Well, then. According to our first premise, things change. We observe change in the world. According to our second premise, the change that we observe involves the actualisation of potentialities by things that actually exist.

However, there is an obvious danger of infinite regress here. If A was changed by B which was changed by C which was changed by D which was changed by E… where does it end? How can it end?

Obviously the end of the chain cannot be something that can itself be changed. If it were, then it wouldn’t be the end of the chain. So the end of the chain cannot have the potential to be in any way other than the way that it is. So it has no potentiality. But it must, as we have seen, actually exist or it would not be able to cause change. So the end of the chain is purely actual.

You have probably guessed by now that the end of the chain is, as Aquinas would put it, what we call God (et hoc dicimus Deum). You can deduce lots of stuff about the Unchanged Changer, such as that there can only be one of them, but I don’t intend to attempt any of that now. I just want to point out the silliness of a couple of common refutations of this argument.

First, there is this one: “If everything has a cause then what caused God?” As should be evident from the above argument, it is not necessary to suppose that everything has a cause. We only suppose that change has a cause. God, as pure actuality, does not (indeed, by definition, cannot) change and therefore does not need a cause. That is the whole point of the argument.

Second, there is this: “If God caused everything, what came before God?” Again, it should be obvious from the above argument that temporal precedence has nothing to do with it. How or if or when the universe came into being is completely irrelevant. We are talking here only about logical antecedence. As Edward Feser wrote about Aquinas’ proofs:

His aim is to show that given that there are in fact some causes of various sorts, the nature of cause and effect entails that God is necessary as an uncaused cause of the universe even if we assume the universe has always existed and thus had no beginning. The argument is not that the world wouldn’t have got started if God hadn’t knocked down the first domino at some point in the distant past; it is that it wouldn’t exist here and now, or undergo change… here and now unless God were here and now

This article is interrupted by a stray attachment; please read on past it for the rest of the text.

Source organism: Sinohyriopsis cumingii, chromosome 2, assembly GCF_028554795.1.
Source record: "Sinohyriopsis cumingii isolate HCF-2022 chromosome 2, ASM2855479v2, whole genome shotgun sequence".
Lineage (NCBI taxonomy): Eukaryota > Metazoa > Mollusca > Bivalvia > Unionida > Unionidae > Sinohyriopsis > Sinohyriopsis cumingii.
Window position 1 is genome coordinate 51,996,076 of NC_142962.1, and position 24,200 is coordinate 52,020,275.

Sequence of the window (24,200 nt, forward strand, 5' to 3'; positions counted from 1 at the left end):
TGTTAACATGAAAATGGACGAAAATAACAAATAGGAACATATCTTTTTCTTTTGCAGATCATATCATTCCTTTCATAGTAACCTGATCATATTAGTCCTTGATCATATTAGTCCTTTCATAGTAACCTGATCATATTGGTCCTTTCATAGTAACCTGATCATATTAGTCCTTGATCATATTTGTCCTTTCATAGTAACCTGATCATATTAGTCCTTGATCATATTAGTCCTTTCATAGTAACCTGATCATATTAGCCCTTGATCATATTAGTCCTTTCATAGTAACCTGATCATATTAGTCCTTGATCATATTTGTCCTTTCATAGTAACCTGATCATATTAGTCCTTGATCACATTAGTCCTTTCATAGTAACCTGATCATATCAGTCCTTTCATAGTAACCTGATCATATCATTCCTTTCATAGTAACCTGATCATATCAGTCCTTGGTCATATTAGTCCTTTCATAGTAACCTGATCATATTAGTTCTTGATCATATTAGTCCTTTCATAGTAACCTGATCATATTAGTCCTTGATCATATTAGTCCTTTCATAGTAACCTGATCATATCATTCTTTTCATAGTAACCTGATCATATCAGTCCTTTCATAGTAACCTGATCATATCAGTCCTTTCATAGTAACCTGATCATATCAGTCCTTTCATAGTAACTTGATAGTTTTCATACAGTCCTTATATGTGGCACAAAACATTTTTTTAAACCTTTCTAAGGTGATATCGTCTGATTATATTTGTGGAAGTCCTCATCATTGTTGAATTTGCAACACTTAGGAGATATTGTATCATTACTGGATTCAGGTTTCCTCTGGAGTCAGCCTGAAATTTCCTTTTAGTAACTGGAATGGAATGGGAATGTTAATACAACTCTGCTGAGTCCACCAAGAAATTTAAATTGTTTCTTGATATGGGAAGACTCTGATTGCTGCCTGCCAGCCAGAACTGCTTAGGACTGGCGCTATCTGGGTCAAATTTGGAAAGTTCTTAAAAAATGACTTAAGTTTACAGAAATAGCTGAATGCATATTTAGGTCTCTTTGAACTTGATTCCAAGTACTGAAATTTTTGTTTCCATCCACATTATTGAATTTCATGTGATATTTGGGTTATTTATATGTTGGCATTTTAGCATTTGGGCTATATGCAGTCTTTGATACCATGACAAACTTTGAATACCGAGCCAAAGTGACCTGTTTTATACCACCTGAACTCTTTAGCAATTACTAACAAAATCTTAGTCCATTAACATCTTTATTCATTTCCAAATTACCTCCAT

I also rather like this metaphor:

The world is not an independent object in the sense of something that might carry on if God were to “go away”; it is more like the music produced by a musician, which exists only when he plays and vanishes the moment he stops.

[The Last Superstition, St Augustine’s Press, 2008, pp. 86 & 88]

Embarrassingly, I realised as I was coming to the end of the argument that I’d done the wrong one. I did the one that ends with Pure Actuality and not the one that ends with Being Itself. It is similar but is based on existence rather than change: roughly, contingent existence takes the place of potentiality and necessary existence takes the place of actuality; thus rather than ending up with something that actually exists and has no potential, you end up with something that necessarily exists and is not contingent on the existence of anything else.

Anyway, the point was merely to demonstrate that when theologians say things like “God is Being” they are, or at least might be, referring to the conclusion of a rational argument rather than just spouting mytho-poetic metaphor. Certainly, in that particular instance they are not referring to the doctrine of pantheism. It is also not true to claim that such a statement is “inconsistent with the personal nature of God enshrined in Christianity”, as it is actually a rather old proof, one of many, from which various attributes of God including his personality are deduced at great length by Aquinas and other Scholastic philosophers.

Finally, is the argument sound? I think it is valid. I think if you wish to refute the argument your best bet would be to have a go at the second premise: Aristotle’s metaphysics of change.

Published in: on July 6, 2009 at 6:25 pm  Leave a Comment  

My Friend’s Philosophy

Whenever I am uncertain about a philosophical issue, especially when I am on the verge of changing my mind about something that I deem important, I like to run my ideas past a certain friend of mine. This man is extremely sceptical and cynical, in the contemporary meanings of those words. We used to joke, or perhaps half-joke, that he worshipped Richard Dawkins. So when I am considering something decidedly non-scientific, especially something concerning religion or the like, I find it very helpful to discuss the matter with him. He always makes short work of any nonsense or inconsistencies in my arguments.